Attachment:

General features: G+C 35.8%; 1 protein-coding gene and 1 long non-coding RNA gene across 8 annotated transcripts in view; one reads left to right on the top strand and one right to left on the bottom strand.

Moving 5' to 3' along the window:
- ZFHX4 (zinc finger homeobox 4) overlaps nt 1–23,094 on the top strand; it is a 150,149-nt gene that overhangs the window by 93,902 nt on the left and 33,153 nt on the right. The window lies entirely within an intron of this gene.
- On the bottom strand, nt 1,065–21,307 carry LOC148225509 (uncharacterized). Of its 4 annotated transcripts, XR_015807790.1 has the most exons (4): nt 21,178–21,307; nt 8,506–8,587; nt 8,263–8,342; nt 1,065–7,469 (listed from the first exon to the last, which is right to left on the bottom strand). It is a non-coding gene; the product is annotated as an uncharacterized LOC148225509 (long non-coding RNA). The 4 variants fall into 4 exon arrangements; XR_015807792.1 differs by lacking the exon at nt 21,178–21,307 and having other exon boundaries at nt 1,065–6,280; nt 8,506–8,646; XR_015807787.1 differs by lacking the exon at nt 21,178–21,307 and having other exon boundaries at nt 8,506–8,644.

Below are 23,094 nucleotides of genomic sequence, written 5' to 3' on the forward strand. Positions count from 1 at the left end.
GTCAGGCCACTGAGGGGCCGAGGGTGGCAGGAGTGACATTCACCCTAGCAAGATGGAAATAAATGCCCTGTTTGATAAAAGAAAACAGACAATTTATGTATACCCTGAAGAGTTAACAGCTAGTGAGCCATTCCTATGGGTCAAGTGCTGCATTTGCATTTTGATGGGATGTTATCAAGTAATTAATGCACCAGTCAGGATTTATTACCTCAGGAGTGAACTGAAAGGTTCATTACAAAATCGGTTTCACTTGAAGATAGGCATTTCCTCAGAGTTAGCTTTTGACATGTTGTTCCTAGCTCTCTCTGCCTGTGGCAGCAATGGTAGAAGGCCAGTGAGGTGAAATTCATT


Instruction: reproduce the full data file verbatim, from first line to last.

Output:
General features: G+C 35.8%; 1 protein-coding gene and 1 long non-coding RNA gene across 8 annotated transcripts in view; one reads left to right on the top strand and one right to left on the bottom strand.

Moving 5' to 3' along the window:
- ZFHX4 (zinc finger homeobox 4) overlaps nt 1–23,094 on the top strand; it is a 150,149-nt gene that overhangs the window by 93,902 nt on the left and 33,153 nt on the right. The window lies entirely within an intron of this gene.
- On the bottom strand, nt 1,065–21,307 carry LOC148225509 (uncharacterized). Of its 4 annotated transcripts, XR_015807790.1 has the most exons (4): nt 21,178–21,307; nt 8,506–8,587; nt 8,263–8,342; nt 1,065–7,469 (listed from the first exon to the last, which is right to left on the bottom strand). It is a non-coding gene; the product is annotated as an uncharacterized LOC148225509 (long non-coding RNA). The 4 variants fall into 4 exon arrangements; XR_015807792.1 differs by lacking the exon at nt 21,178–21,307 and having other exon boundaries at nt 1,065–6,280; nt 8,506–8,646; XR_015807787.1 differs by lacking the exon at nt 21,178–21,307 and having other exon boundaries at nt 8,506–8,644.

Below are 23,094 nucleotides of genomic sequence, written 5' to 3' on the forward strand. Positions count from 1 at the left end.
GTCAGGCCACTGAGGGGCCGAGGGTGGCAGGAGTGACATTCACCCTAGCAAGATGGAAATAAATGCCCTGTTTGATAAAAGAAAACAGACAATTTATGTATACCCTGAAGAGTTAACAGCTAGTGAGCCATTCCTATGGGTCAAGTGCTGCATTTGCATTTTGATGGGATGTTATCAAGTAATTAATGCACCAGTCAGGATTTATTACCTCAGGAGTGAACTGAAAGGTTCATTACAAAATCGGTTTCACTTGAAGATAGGCATTTCCTCAGAGTTAGCTTTTGACATGTTGTTCCTAGCTCTCTCTGCCTGTGGCAGCAATGGTAGAAGGCCAGTGAGGTGAAATTCATT